The Blood Stop and Go session included the following presentations:
1. Tor Audun Hervig: Pre-Hospital Use of Blood Products
2. Saif Ali: A large multicentre evaluation of massive hemorrhage protocol performance and compliance across adult and pediatric hospitals
3. Laura Green: Massive transfusion - can we agree on a definition?
4. Sakara Hutspardol: Comparison of ROTEM and Conventional Coagulation Tests in Identifying Trauma-Induced Coagulopathy During Massive Hemorrhage Protocol
5. Helen Elizabeth Haysom: Did critically bleeding RhD negative patients receive RhD matched RBCs? Data from the Australian and New Zealand Massive Transfusion Registry
MODERATORS: Arwa Al-Riyami and Jouni Lauronen
After the presentation, there was a questions and answers session of about 5 minutes, which is also included in the recording.
Did critically bleeding RhD negative patients receive RhD matched RBCs? Data from the Australian and New Zealand massive transfusion registry
H E Haysom1, R Sparrow1, M Tacey2,3, C Wellard1, K Badami4, Z McQuilten1, E Wood1
1Epidemiology and Preventive Medicine, Monash University, 2Northern Centre for Health, Education and Research, Northern Health, 3School of Population and Global Health, University of Melbourne, Melbourne, Australia, 4New Zealand Blood Service, Christchurch, New Zealand
Background: RhD negative (neg) is a low frequency phenotype and RhD neg RBC supply may be exhausted in critical bleeding requiring massive transfusion (MT). Limited data exist on the frequency and outcomes of RhD mismatched transfusions in the setting of critical bleeding in RhD neg patients, particularly females of childbearing potential (≤50 years). The Australian and New Zealand Massive Transfusion Registry (ANZ-MTR) captures hospital electronic data on patients who received MT (≥5 RBCs in any 4 h period) for any type of critical bleeding during their admission.
Aims: Using ANZ-MTR data, investigate the incidence and patterns in the use of RhD mismatched RBC transfusions in critically bleeding RhD neg patients.
Methods: All MT cases at participating ANZ-MTR hospitals during 2011 to 2018 were included. Variables collected included patient sex, age, ABO/RhD group, bleeding context, number and blood group of transfused RBCs and time of issue. Alloantibody data were from the New Zealand Blood Service. Data were analysed by statistical software (Stata). Significance was defined as p < 0.05.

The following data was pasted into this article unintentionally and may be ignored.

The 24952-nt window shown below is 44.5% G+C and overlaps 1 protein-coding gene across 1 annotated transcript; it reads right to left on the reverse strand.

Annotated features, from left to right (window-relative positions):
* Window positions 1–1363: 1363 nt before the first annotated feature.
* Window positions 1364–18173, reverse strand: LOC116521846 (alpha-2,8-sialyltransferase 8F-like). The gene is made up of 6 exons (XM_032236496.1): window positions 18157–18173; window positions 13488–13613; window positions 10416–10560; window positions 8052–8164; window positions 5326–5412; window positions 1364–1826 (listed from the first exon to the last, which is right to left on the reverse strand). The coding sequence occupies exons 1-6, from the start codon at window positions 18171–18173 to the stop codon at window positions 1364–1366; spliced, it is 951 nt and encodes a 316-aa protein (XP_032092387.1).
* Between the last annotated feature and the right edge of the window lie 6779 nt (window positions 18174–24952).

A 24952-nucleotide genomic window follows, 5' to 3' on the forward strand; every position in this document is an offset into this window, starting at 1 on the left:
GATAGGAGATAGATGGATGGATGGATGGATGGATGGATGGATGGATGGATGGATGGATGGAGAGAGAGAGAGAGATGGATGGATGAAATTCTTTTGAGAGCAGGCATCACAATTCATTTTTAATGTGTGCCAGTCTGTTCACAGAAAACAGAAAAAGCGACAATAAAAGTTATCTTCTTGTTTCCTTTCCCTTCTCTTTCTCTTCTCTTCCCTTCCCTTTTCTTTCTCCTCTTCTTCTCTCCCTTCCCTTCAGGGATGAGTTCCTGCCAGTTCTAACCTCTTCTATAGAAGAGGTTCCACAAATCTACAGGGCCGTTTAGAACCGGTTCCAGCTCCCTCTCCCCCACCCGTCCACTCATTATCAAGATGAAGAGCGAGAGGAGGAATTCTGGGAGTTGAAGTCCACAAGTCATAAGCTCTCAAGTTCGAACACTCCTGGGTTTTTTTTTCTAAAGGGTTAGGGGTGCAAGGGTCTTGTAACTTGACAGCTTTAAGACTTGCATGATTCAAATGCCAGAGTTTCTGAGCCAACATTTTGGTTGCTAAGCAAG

Results: Of 9013 MT cases, 1207 (13.4%) were RhD neg patients (data from 28 hospitals). Of these, 939 (77.8%) received RhD neg RBCs only (matched); 268 (22.2%) received ≥1 RhD positive (pos) RBCs (mismatched) (23 hospitals).
The mismatched group, compared to the matched group, had higher incidence of: male recipients (76.5% vs. 61.6%, p < 0.001), out-of-hours MT onset (p = 0.05), MT for trauma bleeding (29.1% vs. 18%, p < 0.001), early MT within ≤2 h of hospital admission (32.8% vs. 22.4%, p < 0.001) and in-hospital mortality (26.1% vs. 20.4%, p = 0.047).
The total RBCs transfused during the MT admission episode was higher in the mismatched group than the matched group (14 [9, 22] vs. 10 [7, 14], p < 0.001). The mismatched group received median 6 [3, 11] RhD pos RBCs in total during their admission episode. Twenty RhD neg patients (18 male, 2 female) received exclusively RhD pos RBCs.
Mean (SD) age of all RhD neg patients was 61 (18) years with no difference between mismatched and matched groups. There were 323 patients (187 male, 136 female) (26.8%) aged ≤50 years, of whom 59 (56 males, 3 females) (18.3%) were in the mismatched group.
Of the 3 RhD mismatched younger females, mean (SD) age was 43 (5) years. One received 40 RBCs (18 RhD pos) for major trauma and died in hospital. Another received 15 RBCs (8 RhD pos) for terminal metastatic cancer bleeding; she survived the MT, but died within months. The third received 19 RBCs (3 RhD pos) for liver transplant surgery and survived.
Evaluable RBC alloantibody test results were available for 16/30 (53.3%) New Zealand RhD neg patients who received RhD pos RBCs. Of the 16 patients, 5 (31%) made a new anti-D antibody after the MT episode.
Summary/Conclusions: Of the total RhD neg patients requiring MT, 22.2% received a median of 6 RhD pos RBCs.
RhD neg females ≤50 years were almost always managed with RhD matched RBCs, suggesting close adherence to current transfusion policy (O RhD neg RBCs for patients with blood group unknown) for this specific patient demographic.
RhD neg patients who received RhD pos RBCs were more likely to have early commencement of MT within 2 h of hospital admission, receive more RBCs and to die in hospital, indicative of the emergency nature and severity of the critical bleeding. The high induction rate (31%) of new anti-D alloantibody in the small subset of evaluable cases is concerning and warrants further consideration.